Moose makes tracks to Glenwood | AspenTimes.com

Moose makes tracks to Glenwood

Dennis WebbGlenwood Springs correspondent

An adult male moose was tranquilized and transported from south of Glenwood Springs to the Grand Mesa Monday. (Kelley Cox/Post Independent)

Aspen, CO ColoradoGARFIELD COUNTY About the only moose that employees of the Farmhouse on Highway 82 usually see are the inanimate ones for sale inside their home furnishings store.On Monday, a real one showed up just outside the place, where he could easily find his likeness on pillows and in sculptures.The appearance of a moose behind the building excited Sam Mosher and other store employees, who scrambled for a look.”We darted out of the store like it’s a fire drill,” she said.Employees from several nearby businesses checked out the unusual sight. But the moose, a bull who had lost his year’s growth of antlers, seemed oblivious to the commotion he was causing as he reclined in the grass near a parking lot.Nevertheless, his proximity to a heavily traveled highway and a commercial area near the Colorado Mountain College turnoff south of Glenwood Springs was too close for comfort for Colorado Division of Wildlife officers. They shot him with tranquilizers and planned to move him back west to the Grand Mesa, where the DOW has been reintroducing moose; a yellow identification tag on the moose’s ear indicated he had strayed from there.

Area moose sightings have been more common in recent years, with the animals showing up in the Canyon Creek area, No Name and Rifle. However, the DOW has tried to leave them alone unless safety concerns arose.That was the case Monday, with the animal so close to a stretch of highway already infamous for collisions between cars and big game. John Groves, district wildlife manager in Carbondale for the DOW, worried about what could have happened if the moose decided to try to cross the highway after dark.

“It would be pretty serious if somebody hit him,” Groves said. “They’re big enough that they’d do a lot of damage.”Groves said there have been other reports this year of moose near the area where Monday’s was spotted, including one at the Westbank subdivision.”I don’t know that it’s the same one, but there’s a good likelihood that he is,” Groves said. “Why he’s hanging out here I don’t know.”Moving a moose isn’t without some risk to the animal itself – not to mention to bystanders. DOW officers first fired two tranquilizer darts at the moose late Monday morning, but missed with one and had to prepare another dart to use on him. Meanwhile, other officers manned the perimeters, to contain the moose and keep any onlookers or passers-by at a safe distance.Even after a second dart found its mark, the moose was slow to lie down. Groves said the animal’s adrenaline following the first shot probably interfered with the tranquilizers’ effect. Officers had to inject the animal with a third tranquilizer dose even after he went down.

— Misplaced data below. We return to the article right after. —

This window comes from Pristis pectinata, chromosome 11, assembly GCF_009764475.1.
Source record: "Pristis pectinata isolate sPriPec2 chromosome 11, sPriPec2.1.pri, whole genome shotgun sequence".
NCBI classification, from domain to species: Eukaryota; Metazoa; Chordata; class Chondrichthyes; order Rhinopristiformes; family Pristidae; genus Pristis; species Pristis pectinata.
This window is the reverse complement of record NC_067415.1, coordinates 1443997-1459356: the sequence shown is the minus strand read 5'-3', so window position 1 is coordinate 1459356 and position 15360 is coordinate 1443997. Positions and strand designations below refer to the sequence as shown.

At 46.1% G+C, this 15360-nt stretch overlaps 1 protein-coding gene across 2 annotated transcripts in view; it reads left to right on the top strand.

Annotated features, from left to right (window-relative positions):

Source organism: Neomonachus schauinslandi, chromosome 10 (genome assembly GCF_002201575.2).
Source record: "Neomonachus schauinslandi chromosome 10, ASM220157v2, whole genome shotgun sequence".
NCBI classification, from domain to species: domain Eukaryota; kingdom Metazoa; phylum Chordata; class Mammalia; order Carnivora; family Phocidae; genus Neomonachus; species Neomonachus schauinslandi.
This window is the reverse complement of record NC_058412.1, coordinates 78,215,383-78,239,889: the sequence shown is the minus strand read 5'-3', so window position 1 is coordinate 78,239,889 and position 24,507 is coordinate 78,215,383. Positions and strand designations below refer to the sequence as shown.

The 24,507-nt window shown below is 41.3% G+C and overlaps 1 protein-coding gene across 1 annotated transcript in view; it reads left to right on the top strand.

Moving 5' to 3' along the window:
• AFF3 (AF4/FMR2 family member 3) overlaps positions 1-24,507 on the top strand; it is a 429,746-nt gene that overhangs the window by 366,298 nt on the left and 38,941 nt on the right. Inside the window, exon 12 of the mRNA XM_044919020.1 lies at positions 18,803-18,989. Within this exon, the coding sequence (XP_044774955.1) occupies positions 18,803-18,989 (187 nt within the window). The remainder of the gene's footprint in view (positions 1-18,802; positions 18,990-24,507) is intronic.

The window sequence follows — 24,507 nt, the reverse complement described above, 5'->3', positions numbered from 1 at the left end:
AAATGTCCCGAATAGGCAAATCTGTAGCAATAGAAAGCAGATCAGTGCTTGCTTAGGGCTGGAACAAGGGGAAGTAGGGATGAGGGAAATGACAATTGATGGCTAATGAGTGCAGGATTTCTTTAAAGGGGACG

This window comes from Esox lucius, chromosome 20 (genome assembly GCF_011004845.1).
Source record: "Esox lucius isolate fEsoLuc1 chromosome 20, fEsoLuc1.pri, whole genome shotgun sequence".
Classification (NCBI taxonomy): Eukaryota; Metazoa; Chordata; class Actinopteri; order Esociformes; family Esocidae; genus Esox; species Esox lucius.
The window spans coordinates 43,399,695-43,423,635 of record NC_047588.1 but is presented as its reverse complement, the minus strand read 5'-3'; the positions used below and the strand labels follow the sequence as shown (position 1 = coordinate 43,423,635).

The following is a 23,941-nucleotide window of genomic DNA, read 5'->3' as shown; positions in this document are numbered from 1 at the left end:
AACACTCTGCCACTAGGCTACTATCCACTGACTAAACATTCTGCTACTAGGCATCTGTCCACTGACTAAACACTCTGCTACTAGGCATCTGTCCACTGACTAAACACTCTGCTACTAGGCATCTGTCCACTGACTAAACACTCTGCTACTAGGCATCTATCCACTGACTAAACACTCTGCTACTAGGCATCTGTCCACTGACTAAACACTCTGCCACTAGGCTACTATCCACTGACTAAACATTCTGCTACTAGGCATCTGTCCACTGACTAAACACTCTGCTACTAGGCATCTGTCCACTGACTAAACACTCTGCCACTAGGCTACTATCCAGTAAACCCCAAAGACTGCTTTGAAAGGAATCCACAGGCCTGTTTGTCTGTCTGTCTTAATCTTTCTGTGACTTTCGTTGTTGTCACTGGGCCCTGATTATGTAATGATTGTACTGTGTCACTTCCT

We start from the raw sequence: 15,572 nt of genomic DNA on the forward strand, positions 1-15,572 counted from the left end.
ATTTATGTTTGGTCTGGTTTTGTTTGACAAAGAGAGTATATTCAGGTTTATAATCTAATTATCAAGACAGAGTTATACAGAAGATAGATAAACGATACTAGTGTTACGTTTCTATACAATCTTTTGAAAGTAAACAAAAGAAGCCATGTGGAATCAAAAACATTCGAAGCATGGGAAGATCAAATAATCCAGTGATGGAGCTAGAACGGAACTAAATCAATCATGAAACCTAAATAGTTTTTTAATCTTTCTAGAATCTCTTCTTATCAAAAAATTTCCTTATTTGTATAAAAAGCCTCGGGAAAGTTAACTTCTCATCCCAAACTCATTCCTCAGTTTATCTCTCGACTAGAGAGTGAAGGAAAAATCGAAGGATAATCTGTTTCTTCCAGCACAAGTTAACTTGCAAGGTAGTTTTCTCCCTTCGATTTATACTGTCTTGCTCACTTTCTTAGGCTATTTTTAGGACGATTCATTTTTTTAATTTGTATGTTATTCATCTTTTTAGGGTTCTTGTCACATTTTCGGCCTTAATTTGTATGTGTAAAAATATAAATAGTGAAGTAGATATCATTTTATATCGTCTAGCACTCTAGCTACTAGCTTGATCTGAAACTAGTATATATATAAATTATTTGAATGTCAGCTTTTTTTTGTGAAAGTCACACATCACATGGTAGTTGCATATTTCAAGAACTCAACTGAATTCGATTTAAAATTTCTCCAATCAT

Once the moose was loaded in a truck, officers administered others drugs to revive him.He was expected to be released on the Grand Mesa later Monday.Elaine Spike, who works at a business behind the Farmhouse, said she had never seen a moose before pulling into the parking lot Monday and coming across the one standing in the lot.”It looked like a horse,” she said. “It’s awesome.”

For Mosher, Monday was a banner wildlife day. She also saw a golden eagle on the way to work.”What better can you ask for, an eagle and a moose?” she said.But she also lamented the loss of habitat for wildlife over the years.”So many people have built everywhere that these critters don’t have anywhere to go,” she said.

Start a dialogue, stay on topic and be civil.
If you don't follow the rules, your comment may be deleted.